On the flip side are people who might not trust a vaccine that seemingly appeared out of thin air.
“You have people saying, ‘Oh, they made it too fast,’ but most people have little understanding of how a vaccine is made,” said Dr. Johnson, also a member of BIO5. “We didn’t have to start from scratch. We knew how mRNA vaccines work. We knew how coronaviruses work. We had templates to apply to this situation. All those materials were there.”
Scaling the mountain
Early in her career, Dr. Cress was more devoted to solving the mysteries of cell receptors than to tackling any particular disease. Now, while her main interest is in how cells communicate through biochemistry, her translational side hopes to find ways to talk to cancer cells with novel drugs. A member of the UArizona Cancer Center, she has patents on small molecule inhibitors, which she says would not exist without collaboration.
One of her drug candidates is currently in clinical trials for multiple myeloma and lymphoma. Although she’s on the board for the startup company that arose from her drug candidate, she says she’s not too involved in the day-to-day process of pushing it through clinical trials.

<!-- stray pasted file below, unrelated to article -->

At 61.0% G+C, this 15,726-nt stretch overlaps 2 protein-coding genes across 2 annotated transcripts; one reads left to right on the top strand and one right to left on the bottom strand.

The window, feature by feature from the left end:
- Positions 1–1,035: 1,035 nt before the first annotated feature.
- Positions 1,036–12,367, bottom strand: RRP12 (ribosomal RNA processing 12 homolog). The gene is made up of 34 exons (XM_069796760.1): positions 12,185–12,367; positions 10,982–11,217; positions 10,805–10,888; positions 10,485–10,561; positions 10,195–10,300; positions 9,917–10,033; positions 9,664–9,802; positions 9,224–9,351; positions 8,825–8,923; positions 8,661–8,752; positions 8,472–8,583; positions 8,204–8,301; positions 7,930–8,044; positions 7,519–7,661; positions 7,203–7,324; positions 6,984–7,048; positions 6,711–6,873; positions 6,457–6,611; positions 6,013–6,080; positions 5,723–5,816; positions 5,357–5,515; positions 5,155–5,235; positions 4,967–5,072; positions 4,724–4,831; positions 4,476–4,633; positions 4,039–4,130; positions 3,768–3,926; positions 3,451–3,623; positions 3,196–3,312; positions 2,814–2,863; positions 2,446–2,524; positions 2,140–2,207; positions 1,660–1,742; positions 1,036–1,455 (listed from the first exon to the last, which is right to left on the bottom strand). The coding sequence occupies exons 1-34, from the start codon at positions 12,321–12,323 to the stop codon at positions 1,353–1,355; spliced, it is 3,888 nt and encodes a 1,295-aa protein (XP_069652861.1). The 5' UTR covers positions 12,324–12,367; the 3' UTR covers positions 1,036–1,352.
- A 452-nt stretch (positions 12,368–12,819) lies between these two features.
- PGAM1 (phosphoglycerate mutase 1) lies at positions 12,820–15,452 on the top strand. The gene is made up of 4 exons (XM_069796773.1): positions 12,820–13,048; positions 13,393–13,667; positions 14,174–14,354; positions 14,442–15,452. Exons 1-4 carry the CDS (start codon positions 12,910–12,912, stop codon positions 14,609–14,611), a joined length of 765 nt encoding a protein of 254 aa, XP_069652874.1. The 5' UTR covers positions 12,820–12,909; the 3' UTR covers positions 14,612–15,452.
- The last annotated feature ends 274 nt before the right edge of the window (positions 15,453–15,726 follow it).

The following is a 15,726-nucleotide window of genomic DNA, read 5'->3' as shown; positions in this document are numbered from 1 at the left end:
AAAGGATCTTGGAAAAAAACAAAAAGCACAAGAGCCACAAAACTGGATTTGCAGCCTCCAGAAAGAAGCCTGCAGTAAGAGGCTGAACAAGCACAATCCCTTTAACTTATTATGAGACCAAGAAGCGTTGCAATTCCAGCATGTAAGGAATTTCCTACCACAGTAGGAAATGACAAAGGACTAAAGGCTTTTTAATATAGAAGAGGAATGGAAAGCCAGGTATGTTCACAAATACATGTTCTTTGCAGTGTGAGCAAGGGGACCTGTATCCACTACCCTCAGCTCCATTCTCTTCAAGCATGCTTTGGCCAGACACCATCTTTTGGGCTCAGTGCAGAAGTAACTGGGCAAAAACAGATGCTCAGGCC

“I hand it off to them, but I don’t do all the nitty gritty. Those are the people who are going to carry it forward. I’m onto the next thing,” she said. “I’m just happy I was able to contribute something, and that this contribution will lead to bigger and better things. It’s a dream to see it go to fruition.”
Whether they’re in the lab unraveling biology’s secrets or directing a clinical trial investigating tomorrow’s standard treatments, scientists are driven by a desire to push knowledge forward.
“Every day I get inspired by new discoveries. You see things that no one has seen before, and that’s awesome,” Dr. Cress said. “We’re like explorers climbing a high mountain. You’re able to see over the ridge, and nobody else has seen over that ridge before. There’s nothing like it.”